July 18, 2012
NASA Mission Set To Study Plasma
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Lee Rannals for redOrbit.com - Your Universe Online
Ninety-nine percent of the universe is made of this electrified gas, but when it comes to the Earth it is more absent than present.
There are two giant donuts of plasma surrounding Earth trapped within a region known as the Van Allen Radiation Belts. The belts are close to Earth, sandwiched between satellites in geostationary orbit above. Satellites in low Earth orbit (LEO) are generally below the belts.
RBSP is set up to help improve our understanding of what makes plasma move in and out of these electrified belts wrapped around our planet, NASA said.
"We discovered the radiation belts in observations from the very first spacecraft, Explorer 1, in 1958," David Sibeck, a space scientist at NASA's Goddard Space Flight Center in Greenbelt, Md., and the mission scientist for RBSP, said. "Characterizing these belts filled with dangerous particles was a great success of the early space age, but those observations led to as many questions as answers. These are fascinating science questions, but also practical questions, since we need to protect satellites from the radiation in the belts."
The inner radiation belt is essentially stable, but the number of particles in the outer belt can jump 100 times or more, which could encompass a horde of communication satellites and research instruments orbiting Earth.
In order to understand more about what is driving these changes in the belts, scientists must have a better understanding about what drives the plasma.
Plasmas generally flow along a skeletal structure made of invisible magnetic field lines, while simultaneously creating more magnetic fields as they move.
Understanding the rules that help dictate the environment will help scientists also have a deeper grasp about the range of events that make up space weather.
RBSP scientists have designed a suite of instruments to answer three broad questions, including: Where do the extra energy and particles come from?; Where do they disappear to, and what sends them on their way?; and How do these changes affect the rest of Earth's magnetic environment, the magnetosphere?
The mission will also use two spacecraft in order to better map out the full spatial dimensions of a particular event and how it changes over time.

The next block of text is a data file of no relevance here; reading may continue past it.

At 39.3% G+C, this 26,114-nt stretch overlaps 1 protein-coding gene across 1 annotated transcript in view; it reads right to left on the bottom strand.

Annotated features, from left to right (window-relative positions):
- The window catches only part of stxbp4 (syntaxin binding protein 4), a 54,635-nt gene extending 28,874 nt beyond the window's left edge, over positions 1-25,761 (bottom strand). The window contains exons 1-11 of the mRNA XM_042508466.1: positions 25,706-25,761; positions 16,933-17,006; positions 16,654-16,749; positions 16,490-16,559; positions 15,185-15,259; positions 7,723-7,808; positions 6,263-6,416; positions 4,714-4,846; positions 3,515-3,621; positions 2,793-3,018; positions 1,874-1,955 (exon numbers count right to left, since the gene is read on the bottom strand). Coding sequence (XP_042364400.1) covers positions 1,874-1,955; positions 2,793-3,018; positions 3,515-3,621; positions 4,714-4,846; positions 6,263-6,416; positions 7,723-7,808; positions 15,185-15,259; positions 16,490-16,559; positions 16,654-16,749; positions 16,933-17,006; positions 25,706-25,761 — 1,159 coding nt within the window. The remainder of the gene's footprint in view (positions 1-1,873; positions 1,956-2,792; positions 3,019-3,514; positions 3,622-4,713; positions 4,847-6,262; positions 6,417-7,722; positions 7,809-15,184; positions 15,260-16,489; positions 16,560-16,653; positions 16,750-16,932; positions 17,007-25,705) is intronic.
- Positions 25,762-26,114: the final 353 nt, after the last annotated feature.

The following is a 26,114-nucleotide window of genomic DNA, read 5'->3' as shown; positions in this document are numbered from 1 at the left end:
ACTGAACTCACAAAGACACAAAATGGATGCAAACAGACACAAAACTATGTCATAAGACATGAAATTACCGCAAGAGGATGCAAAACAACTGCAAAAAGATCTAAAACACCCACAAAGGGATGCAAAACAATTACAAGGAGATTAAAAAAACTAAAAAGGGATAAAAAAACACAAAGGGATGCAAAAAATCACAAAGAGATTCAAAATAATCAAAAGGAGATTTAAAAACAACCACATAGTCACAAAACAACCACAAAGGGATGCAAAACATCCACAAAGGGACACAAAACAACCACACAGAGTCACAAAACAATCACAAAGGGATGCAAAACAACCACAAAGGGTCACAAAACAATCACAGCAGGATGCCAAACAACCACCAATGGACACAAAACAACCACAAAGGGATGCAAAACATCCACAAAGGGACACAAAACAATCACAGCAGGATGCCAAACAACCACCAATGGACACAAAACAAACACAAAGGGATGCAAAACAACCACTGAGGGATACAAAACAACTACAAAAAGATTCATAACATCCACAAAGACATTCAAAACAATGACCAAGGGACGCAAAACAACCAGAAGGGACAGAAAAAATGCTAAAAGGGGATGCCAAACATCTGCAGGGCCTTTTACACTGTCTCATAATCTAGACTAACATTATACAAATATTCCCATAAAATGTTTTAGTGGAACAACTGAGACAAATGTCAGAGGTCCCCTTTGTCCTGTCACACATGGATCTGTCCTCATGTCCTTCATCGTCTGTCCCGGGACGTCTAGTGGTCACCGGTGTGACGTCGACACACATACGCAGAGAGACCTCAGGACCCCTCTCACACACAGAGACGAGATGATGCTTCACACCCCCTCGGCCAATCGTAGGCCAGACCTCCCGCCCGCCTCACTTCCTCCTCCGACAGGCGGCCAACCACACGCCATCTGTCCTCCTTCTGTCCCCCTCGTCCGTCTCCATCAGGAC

Scientists want to understand not only the origins of electrified particles, but also what mechanisms gives the particles their extreme speed and energy.
"We know examples where a storm of incoming particles from the sun can cause the two belts to swell so much that they merge and appear to form a single belt," Shri Kanekal, RBSP's deputy project scientist at Goddard, said. "Then there are other examples where a large storm from the sun didn't affect the belts at all, and even cases where the belts shrank. Since the effects can be so different, there is a joke within the community that 'If you've seen one storm . . . You've seen one storm.' We need to figure out what causes the differences."
RBSP will be able to measure a wide range of energies from the coldest particles in the ionosphere to the most energetic, most dangerous particles. Having information about how the radiation belt swells and shrinks will help improve models of Earth's magnetosphere as a whole.
"Particles from the radiation belts can penetrate into spacecraft and disrupt electronics, short circuits or upset memory on computers," Sibeck said. "The particles are also dangerous to astronauts traveling through the region. We need models to help predict hazardous events in the belts and right now we are aren´t very good at that. RBSP will help solve that problem."
Another reason scientists are interested in studying the belts is because it is the closest place to study plasma. NASA said that understanding this environment so foreign to our own is crucial in understanding the make-up of the universe.